For the purpose of explaining this invention, it may therefore be sufficient to remind that ordinary needling is made by sticking through a web of collected fibers with sets of needles, which on the other side pass through holes in a counterplate. Dilo needling is made by letting the needles pass through the web and end up in a brush.
According to the invention, a mat-like structure having the desired properties is obtained by needling together several webs of different materials, one of which comprises a so-called super-absorbent material. There exist several such materials, some of which have a very poor structure when wet, e.g. metoxycellulose. It is therefore preferred to use some such material which has better structural properties when wet, e.g. an acrylic-based fiber-like Lanseal, mixed with some fibers which further improve the structure, like rayon and/or polypropene.
It is advantageous to include in the structure some fibers which are hydrophilic, as this will improve evaporation from the layer comprising super-absorbent material. It is also advantageous to comprise in all the webs, or at least some, electrically conducting fibers, as this will give a good radar absorption property. The fact that the radar absorbency is distributed in a three-dimensional structure improves substantially the radar camouflage effect.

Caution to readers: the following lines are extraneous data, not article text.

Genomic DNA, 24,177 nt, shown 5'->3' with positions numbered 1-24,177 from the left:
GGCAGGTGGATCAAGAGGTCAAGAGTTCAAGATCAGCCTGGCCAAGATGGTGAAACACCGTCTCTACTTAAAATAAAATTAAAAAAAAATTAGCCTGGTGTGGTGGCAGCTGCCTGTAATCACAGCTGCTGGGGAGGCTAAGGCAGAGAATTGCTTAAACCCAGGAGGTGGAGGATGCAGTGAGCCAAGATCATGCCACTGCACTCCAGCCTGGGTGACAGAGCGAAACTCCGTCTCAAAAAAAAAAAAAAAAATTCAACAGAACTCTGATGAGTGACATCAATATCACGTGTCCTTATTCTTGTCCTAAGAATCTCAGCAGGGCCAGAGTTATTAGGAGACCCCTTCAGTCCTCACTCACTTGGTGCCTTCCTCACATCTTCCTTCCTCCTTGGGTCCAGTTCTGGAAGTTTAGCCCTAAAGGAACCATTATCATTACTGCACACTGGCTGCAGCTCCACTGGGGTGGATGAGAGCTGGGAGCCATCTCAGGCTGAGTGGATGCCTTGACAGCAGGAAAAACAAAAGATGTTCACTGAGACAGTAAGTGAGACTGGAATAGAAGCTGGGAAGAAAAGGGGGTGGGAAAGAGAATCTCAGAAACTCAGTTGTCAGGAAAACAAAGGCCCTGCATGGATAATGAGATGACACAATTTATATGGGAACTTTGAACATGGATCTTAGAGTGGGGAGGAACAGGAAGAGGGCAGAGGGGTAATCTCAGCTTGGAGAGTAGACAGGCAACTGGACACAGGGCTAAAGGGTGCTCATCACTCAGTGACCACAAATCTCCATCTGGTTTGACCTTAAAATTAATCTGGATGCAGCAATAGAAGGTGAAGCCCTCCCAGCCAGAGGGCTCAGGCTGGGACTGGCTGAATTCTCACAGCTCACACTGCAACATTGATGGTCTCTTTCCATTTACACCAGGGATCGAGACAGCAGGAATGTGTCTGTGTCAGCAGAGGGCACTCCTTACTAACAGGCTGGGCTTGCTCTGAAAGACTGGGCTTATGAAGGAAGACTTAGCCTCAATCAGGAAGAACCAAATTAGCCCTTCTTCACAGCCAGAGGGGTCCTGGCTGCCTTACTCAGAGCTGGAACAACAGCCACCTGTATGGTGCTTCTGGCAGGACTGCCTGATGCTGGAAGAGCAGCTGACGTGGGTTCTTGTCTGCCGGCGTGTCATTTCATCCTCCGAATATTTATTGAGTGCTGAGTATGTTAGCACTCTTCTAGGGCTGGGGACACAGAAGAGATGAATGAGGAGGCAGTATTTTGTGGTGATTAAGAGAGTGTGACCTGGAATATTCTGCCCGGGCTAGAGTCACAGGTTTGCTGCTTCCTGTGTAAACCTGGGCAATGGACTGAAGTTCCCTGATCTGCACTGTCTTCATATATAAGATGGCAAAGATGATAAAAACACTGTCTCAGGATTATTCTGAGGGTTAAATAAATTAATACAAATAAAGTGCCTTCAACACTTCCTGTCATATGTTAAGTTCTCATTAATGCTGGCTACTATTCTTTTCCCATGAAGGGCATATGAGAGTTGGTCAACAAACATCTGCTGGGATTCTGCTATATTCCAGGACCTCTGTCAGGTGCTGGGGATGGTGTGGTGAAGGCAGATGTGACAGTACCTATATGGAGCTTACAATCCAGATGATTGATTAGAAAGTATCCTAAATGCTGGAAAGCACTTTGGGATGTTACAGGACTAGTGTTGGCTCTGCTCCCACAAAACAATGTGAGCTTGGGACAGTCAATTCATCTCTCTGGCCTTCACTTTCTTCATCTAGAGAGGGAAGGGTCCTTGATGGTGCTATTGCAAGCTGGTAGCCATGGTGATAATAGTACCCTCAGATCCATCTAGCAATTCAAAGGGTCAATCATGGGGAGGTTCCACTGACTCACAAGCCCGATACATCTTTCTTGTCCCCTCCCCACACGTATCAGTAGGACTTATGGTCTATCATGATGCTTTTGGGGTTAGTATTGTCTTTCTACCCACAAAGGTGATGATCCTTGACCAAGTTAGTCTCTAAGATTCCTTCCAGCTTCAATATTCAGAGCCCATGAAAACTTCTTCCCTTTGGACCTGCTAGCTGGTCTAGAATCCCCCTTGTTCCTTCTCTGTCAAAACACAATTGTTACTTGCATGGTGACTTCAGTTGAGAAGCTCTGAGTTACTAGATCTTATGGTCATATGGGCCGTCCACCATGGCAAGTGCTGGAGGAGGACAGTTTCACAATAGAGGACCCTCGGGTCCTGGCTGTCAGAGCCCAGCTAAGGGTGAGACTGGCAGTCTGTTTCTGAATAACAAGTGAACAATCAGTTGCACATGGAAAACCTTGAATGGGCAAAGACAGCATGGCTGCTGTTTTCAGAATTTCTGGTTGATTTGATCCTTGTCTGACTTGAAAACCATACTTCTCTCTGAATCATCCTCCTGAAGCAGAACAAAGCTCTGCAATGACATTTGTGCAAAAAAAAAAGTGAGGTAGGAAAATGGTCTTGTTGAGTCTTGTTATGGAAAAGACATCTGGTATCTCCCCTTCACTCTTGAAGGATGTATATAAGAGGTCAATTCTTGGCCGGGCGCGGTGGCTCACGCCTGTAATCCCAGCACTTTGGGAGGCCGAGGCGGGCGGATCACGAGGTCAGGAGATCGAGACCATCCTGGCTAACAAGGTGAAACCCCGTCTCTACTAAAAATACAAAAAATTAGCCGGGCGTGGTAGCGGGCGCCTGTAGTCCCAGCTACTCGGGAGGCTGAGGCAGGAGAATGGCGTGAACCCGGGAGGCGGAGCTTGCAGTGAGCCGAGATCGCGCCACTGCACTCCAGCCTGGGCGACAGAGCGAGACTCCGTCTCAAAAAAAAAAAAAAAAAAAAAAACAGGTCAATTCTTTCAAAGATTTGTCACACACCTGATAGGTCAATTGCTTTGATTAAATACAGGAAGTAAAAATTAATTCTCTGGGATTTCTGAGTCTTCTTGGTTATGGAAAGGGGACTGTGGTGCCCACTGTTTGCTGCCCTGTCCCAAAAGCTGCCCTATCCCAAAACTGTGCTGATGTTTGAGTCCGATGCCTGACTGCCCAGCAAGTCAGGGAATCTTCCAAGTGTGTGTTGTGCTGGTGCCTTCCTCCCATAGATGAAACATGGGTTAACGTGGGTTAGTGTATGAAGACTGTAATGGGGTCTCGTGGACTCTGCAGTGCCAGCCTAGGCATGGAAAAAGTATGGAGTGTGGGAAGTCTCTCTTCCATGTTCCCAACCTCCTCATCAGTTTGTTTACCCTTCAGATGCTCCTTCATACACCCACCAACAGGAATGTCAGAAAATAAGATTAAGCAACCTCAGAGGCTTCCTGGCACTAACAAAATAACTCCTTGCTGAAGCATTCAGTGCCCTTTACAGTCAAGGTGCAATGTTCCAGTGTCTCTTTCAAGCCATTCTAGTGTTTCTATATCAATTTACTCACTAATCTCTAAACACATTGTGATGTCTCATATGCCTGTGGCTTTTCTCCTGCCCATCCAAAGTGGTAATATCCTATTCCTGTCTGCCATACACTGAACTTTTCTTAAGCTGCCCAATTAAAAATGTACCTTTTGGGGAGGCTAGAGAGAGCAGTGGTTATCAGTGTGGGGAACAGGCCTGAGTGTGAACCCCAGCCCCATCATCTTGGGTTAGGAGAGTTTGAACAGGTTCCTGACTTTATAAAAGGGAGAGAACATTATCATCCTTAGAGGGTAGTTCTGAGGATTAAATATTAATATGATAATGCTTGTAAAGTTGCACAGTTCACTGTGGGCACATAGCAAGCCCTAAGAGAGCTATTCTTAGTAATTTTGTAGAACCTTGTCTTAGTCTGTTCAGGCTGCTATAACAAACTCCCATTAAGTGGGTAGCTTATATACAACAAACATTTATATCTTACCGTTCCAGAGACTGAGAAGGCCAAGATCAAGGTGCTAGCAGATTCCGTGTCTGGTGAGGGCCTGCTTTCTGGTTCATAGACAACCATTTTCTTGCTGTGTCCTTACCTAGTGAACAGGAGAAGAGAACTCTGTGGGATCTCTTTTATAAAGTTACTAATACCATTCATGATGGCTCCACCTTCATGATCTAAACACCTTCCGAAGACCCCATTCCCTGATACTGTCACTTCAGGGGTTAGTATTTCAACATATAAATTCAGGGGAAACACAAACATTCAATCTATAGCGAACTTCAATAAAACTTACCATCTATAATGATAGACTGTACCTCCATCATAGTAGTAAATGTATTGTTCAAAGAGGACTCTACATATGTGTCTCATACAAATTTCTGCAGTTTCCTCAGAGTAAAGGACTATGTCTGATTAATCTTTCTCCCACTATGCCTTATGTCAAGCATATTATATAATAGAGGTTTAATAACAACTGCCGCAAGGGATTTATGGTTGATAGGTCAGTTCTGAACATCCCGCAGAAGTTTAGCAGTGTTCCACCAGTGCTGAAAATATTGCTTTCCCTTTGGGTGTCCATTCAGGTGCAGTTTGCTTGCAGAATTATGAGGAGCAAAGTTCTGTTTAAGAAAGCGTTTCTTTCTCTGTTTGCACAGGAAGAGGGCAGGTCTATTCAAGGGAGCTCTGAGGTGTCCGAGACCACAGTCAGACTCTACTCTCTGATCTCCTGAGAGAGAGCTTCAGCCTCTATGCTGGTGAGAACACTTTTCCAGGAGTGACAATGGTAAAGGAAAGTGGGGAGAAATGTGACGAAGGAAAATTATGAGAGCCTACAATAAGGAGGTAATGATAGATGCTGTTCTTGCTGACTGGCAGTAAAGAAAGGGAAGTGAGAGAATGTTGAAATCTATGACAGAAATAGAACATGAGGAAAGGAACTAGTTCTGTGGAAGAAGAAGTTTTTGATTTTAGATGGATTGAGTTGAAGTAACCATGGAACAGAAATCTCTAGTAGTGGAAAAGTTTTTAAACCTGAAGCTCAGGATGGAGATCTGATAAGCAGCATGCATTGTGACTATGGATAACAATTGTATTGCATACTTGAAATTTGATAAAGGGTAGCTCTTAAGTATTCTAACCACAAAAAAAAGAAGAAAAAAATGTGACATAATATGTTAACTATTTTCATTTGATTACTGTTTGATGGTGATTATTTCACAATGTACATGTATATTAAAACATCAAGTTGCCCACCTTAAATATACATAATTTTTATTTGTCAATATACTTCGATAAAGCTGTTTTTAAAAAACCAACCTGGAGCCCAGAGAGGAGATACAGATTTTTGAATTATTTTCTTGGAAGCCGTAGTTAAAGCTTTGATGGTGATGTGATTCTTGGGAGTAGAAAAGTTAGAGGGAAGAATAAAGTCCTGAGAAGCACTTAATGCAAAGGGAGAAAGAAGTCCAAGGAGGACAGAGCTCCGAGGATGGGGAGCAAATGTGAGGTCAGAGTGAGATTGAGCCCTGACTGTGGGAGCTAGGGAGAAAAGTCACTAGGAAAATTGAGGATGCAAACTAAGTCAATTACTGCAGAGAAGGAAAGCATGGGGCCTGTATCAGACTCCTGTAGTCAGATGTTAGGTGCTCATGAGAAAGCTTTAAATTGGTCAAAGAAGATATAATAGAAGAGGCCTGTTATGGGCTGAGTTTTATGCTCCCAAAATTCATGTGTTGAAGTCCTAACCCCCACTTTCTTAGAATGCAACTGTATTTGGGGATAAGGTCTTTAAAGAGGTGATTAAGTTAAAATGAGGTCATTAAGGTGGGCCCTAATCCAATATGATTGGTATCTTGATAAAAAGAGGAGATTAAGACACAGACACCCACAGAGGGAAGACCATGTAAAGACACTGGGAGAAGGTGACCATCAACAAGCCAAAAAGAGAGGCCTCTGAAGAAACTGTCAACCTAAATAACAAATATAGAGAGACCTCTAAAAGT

For obtaining a good visual camouflage effect, it is a particularly advantageous feature that the outermost pile of the camouflage covering is a Dilo-made pile, which substantially diminishes light reflexion properties.
In order to obtain a long-term effect of a wetted camouflage, it is advantageous to include near the bottom a reflecting layer comprising an aluminum foil or an aluminized web of plastic material. This will also improve the radar camouflage properties. Another advantageous feature is to add a bottom layer comprising much air, such as a net or a canal structure, which will give thermal insulation and/or a possibility of heat transport by convection traverse to the covering when situated vertically or near vertical.